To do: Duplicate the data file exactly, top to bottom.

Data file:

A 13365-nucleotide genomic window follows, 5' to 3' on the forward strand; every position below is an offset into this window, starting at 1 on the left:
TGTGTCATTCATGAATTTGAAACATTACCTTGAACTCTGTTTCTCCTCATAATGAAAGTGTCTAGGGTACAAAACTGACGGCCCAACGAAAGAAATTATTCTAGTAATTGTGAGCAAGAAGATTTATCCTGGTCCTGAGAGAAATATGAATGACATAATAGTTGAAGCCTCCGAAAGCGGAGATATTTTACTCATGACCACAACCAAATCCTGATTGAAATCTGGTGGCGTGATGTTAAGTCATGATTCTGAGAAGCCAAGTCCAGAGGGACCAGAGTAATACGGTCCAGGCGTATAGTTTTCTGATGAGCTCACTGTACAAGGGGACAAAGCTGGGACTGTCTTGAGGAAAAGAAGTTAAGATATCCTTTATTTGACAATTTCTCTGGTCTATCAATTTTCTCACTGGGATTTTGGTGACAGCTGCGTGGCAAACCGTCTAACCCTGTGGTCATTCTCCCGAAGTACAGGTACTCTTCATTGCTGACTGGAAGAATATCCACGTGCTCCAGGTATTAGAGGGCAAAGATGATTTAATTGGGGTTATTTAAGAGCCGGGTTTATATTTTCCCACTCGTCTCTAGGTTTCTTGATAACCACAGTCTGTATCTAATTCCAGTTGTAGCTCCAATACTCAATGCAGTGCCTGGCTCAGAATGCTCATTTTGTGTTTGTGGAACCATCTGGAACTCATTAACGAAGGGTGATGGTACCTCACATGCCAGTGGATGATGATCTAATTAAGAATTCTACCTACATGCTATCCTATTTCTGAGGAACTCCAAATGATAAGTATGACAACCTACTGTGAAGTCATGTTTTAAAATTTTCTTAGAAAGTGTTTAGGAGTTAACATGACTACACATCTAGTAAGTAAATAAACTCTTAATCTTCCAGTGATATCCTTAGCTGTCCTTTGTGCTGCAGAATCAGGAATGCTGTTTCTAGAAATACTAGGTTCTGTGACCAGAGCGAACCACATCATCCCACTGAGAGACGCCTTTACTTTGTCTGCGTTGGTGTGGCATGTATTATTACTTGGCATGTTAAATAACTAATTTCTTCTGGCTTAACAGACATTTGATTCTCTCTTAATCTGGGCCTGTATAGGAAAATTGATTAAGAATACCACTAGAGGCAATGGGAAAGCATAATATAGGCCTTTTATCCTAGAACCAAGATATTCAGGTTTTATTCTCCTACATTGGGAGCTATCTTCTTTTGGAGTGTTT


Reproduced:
A 13365-nucleotide genomic window follows, 5' to 3' on the forward strand; every position below is an offset into this window, starting at 1 on the left:
TGTGTCATTCATGAATTTGAAACATTACCTTGAACTCTGTTTCTCCTCATAATGAAAGTGTCTAGGGTACAAAACTGACGGCCCAACGAAAGAAATTATTCTAGTAATTGTGAGCAAGAAGATTTATCCTGGTCCTGAGAGAAATATGAATGACATAATAGTTGAAGCCTCCGAAAGCGGAGATATTTTACTCATGACCACAACCAAATCCTGATTGAAATCTGGTGGCGTGATGTTAAGTCATGATTCTGAGAAGCCAAGTCCAGAGGGACCAGAGTAATACGGTCCAGGCGTATAGTTTTCTGATGAGCTCACTGTACAAGGGGACAAAGCTGGGACTGTCTTGAGGAAAAGAAGTTAAGATATCCTTTATTTGACAATTTCTCTGGTCTATCAATTTTCTCACTGGGATTTTGGTGACAGCTGCGTGGCAAACCGTCTAACCCTGTGGTCATTCTCCCGAAGTACAGGTACTCTTCATTGCTGACTGGAAGAATATCCACGTGCTCCAGGTATTAGAGGGCAAAGATGATTTAATTGGGGTTATTTAAGAGCCGGGTTTATATTTTCCCACTCGTCTCTAGGTTTCTTGATAACCACAGTCTGTATCTAATTCCAGTTGTAGCTCCAATACTCAATGCAGTGCCTGGCTCAGAATGCTCATTTTGTGTTTGTGGAACCATCTGGAACTCATTAACGAAGGGTGATGGTACCTCACATGCCAGTGGATGATGATCTAATTAAGAATTCTACCTACATGCTATCCTATTTCTGAGGAACTCCAAATGATAAGTATGACAACCTACTGTGAAGTCATGTTTTAAAATTTTCTTAGAAAGTGTTTAGGAGTTAACATGACTACACATCTAGTAAGTAAATAAACTCTTAATCTTCCAGTGATATCCTTAGCTGTCCTTTGTGCTGCAGAATCAGGAATGCTGTTTCTAGAAATACTAGGTTCTGTGACCAGAGCGAACCACATCATCCCACTGAGAGACGCCTTTACTTTGTCTGCGTTGGTGTGGCATGTATTATTACTTGGCATGTTAAATAACTAATTTCTTCTGGCTTAACAGACATTTGATTCTCTCTTAATCTGGGCCTGTATAGGAAAATTGATTAAGAATACCACTAGAGGCAATGGGAAAGCATAATATAGGCCTTTTATCCTAGAACCAAGATATTCAGGTTTTATTCTCCTACATTGGGAGCTATCTTCTTTTGGAGTGTTT